Pollution Hong Kong
At exactly 8 pm on August 15, 2006, employees of more than 40 branches of Hong Kong's biggest coffee chain, Pacific Coffee, switched off floor lamps and dimmed other lights to join a territory wide campaign against worsening air pollution. People in homes, offices, markets and shops all over the territory joined in.
The "Lights Out" protest was the idea of Alastair Robins, a British expatriate, who says he is fed up with what he calls "the government's failure to clean the air."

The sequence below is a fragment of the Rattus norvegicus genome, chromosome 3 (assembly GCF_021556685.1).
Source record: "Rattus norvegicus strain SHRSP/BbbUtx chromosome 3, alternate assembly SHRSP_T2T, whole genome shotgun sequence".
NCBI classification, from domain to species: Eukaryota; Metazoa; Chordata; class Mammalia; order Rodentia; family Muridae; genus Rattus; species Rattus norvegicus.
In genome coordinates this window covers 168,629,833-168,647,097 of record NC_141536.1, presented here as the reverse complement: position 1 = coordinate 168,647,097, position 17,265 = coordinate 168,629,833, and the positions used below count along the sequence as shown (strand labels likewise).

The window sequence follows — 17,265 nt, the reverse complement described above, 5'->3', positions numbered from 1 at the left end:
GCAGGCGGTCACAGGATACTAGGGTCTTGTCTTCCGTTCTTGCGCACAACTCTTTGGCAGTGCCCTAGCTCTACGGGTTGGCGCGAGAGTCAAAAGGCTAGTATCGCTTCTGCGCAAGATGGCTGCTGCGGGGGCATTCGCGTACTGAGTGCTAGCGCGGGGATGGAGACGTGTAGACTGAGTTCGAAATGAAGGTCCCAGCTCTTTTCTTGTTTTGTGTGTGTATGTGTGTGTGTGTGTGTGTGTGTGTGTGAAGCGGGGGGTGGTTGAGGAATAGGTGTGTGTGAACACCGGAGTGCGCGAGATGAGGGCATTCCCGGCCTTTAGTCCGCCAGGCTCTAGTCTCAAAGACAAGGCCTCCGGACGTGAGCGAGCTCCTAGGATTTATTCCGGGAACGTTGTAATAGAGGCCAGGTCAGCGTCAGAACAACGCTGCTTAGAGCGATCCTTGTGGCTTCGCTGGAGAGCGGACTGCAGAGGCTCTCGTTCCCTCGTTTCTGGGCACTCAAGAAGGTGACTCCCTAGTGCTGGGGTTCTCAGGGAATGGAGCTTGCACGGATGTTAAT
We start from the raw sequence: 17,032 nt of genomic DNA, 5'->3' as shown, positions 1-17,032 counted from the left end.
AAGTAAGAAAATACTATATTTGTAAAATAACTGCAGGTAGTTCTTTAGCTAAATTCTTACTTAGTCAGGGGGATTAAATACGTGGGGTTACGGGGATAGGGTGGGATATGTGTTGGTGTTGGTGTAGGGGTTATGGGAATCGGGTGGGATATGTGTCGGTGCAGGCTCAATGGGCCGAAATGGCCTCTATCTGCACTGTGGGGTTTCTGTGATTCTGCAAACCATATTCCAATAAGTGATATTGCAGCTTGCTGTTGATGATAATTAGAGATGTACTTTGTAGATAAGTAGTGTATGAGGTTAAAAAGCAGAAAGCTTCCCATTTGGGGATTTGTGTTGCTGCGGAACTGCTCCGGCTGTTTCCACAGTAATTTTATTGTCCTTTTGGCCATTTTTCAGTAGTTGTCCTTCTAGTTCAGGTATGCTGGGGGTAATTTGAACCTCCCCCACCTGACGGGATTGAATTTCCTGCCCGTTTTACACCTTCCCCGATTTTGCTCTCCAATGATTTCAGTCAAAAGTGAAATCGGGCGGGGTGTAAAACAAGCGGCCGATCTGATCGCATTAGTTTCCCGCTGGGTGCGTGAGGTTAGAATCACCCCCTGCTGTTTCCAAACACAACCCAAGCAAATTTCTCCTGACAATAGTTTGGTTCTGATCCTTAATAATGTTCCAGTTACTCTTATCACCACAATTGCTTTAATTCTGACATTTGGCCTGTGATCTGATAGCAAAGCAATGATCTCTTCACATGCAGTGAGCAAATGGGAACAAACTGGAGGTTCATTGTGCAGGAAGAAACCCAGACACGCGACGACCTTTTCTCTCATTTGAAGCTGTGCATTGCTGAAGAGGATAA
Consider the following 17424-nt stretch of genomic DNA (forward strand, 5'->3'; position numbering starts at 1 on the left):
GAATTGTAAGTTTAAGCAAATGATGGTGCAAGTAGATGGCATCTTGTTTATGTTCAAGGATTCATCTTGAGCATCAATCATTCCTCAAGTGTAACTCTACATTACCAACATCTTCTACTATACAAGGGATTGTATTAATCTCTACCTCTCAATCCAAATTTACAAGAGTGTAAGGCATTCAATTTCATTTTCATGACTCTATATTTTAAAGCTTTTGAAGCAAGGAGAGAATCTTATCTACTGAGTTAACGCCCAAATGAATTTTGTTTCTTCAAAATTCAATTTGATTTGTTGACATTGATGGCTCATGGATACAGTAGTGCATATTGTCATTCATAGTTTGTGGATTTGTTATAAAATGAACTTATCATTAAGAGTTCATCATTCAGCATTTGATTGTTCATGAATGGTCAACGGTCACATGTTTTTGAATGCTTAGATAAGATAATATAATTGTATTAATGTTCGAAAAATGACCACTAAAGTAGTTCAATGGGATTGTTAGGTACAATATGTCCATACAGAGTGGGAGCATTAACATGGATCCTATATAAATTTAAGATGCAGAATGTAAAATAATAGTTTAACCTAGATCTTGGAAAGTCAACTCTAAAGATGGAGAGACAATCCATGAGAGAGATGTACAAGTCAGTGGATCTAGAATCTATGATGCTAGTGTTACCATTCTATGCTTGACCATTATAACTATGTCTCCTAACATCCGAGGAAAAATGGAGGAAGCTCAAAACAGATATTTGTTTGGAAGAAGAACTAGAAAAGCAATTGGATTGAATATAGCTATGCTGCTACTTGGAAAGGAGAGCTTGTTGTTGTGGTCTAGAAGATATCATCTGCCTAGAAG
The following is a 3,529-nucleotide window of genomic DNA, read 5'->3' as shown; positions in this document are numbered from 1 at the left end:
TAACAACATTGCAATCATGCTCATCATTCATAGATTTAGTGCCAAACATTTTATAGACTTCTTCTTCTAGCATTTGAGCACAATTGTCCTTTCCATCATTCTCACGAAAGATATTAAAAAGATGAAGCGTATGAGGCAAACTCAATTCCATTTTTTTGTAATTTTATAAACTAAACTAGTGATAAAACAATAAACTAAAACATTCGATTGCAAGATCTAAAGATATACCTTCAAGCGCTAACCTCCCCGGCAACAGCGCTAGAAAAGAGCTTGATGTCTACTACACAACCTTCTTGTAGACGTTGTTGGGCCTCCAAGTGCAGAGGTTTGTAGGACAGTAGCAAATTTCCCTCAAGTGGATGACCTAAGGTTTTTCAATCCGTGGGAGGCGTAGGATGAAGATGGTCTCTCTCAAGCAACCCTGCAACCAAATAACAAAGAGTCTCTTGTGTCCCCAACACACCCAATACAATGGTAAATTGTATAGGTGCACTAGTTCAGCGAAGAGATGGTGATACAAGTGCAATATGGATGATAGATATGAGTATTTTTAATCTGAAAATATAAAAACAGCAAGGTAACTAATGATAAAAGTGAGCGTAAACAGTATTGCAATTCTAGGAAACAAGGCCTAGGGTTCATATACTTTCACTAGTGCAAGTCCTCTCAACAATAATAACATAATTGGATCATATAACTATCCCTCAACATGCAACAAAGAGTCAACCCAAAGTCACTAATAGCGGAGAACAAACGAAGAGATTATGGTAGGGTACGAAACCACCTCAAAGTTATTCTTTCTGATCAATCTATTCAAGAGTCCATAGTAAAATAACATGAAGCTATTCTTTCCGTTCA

Hong Kong's bad air comes mostly from across the border in China proper, where factories and coal-fired electricity plants have created some of the world's worst air pollution. But Hong Kong is to blame for at least 20 per cent of its own problems, experts say.
Hong Kong chief executive Donald Tsang had in the first week of August vowed to get the power companies to meet stricter air-quality standards.But he refused to join the protesters, turning down a request by the campaigners to cancel the daily 8 pm light show staged in the famous harbour for tourists.